]. A hotspot refers to a statistically significant cluster of high values (i.e. an area where the adjusted PD prevalence is higher than expected at random), whereas a coldspot is a statistically significant cluster of low values where adjusted PD prevalence is lower than expected by chance. All sampling sites which are not significant are said to be neutral. Clusters shown in our study correspond to a significance level of p < 0.05 and a neighborhood of influence, or spatial lag of 1,000 m. In order to preserve anonymity, individual points were deleted if the cluster represented less than 3 people.

      2.4.3 Association with environmental covariates

      2.4.3.1 Air pollution

      Concentrations of dioxide nitrogen (NO2) and particulate matters (PM10) were available with a spatial resolution of 10 m for the year 2010. We used a single spatial overlay function to transfer attributes from the two raster layers (NO2 and PM10 expressed in μg/m3) to the point dataset of individuals. The mean NO2 and PM10 concentration was calculated within the three following groups: PD prevalence hotspots, coldspots, and neutral class. Finally, we used Tukey's honestly significant difference (HSD) to determine whether the means of these three groups were significantly different from each other (Supplementary material-G.a.).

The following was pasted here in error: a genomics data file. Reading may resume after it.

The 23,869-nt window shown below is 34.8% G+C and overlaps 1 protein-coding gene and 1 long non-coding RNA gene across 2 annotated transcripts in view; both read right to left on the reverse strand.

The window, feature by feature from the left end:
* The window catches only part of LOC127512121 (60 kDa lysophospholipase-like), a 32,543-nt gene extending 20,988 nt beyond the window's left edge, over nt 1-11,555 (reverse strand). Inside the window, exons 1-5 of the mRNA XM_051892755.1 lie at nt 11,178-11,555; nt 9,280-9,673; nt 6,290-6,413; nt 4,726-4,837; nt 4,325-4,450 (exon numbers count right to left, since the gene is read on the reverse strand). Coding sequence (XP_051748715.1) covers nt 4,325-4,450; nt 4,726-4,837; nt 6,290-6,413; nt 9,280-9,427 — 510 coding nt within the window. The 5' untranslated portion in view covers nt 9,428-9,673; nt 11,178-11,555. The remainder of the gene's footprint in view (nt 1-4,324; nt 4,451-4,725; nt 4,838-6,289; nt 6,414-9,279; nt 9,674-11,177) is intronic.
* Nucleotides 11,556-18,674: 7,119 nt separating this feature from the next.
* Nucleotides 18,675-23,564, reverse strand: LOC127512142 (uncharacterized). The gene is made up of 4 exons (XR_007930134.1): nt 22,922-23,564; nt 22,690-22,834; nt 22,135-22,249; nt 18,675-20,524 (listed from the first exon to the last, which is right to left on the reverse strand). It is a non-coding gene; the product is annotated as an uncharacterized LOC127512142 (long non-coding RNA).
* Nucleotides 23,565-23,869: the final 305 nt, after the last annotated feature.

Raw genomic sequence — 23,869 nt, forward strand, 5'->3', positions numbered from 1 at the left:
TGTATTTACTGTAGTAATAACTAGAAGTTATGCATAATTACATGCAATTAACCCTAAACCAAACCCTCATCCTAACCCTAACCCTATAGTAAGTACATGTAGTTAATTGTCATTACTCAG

2.4.3.2 Other environmental covariates

      Data on drinkable water supply and pesticide-associated landcovers (Supplementary material-G.c.) are presented in Supplementary material-G.b. and G.c.). We used Tukey HSD to verify if the mean of the proportion of the disease outcome that could not be explained by the confounding risk factors, were significantly different between the four groups of drinkable water supply.

      3. Results

      A total of 1516 PD patients were identified. Incidence and prevalence rates are reported elsewhere [
      • Fleury V.
      • Brindel P.
      • Nicastro N.
      • Burkhard P.R.
      Descriptive Epidemiology of Parkinsonism in the Canton of Geneva, Switzerland.
      ]. Briefly, our estimates parallel European figures. Four hundred and one patients were excluded (15 because their addresses could not be geolocated, 1 because his age was not recorded, 385 because they were living in a nursing home). Eventually, 1115 PD patients were included in the spatial analysis, as were all “Bus Santé” participants over the age of 40 (n = 12,614; corresponding to 91.9% of the whole “Bus Santé” population).

      3.1 Individual-level PD prevalence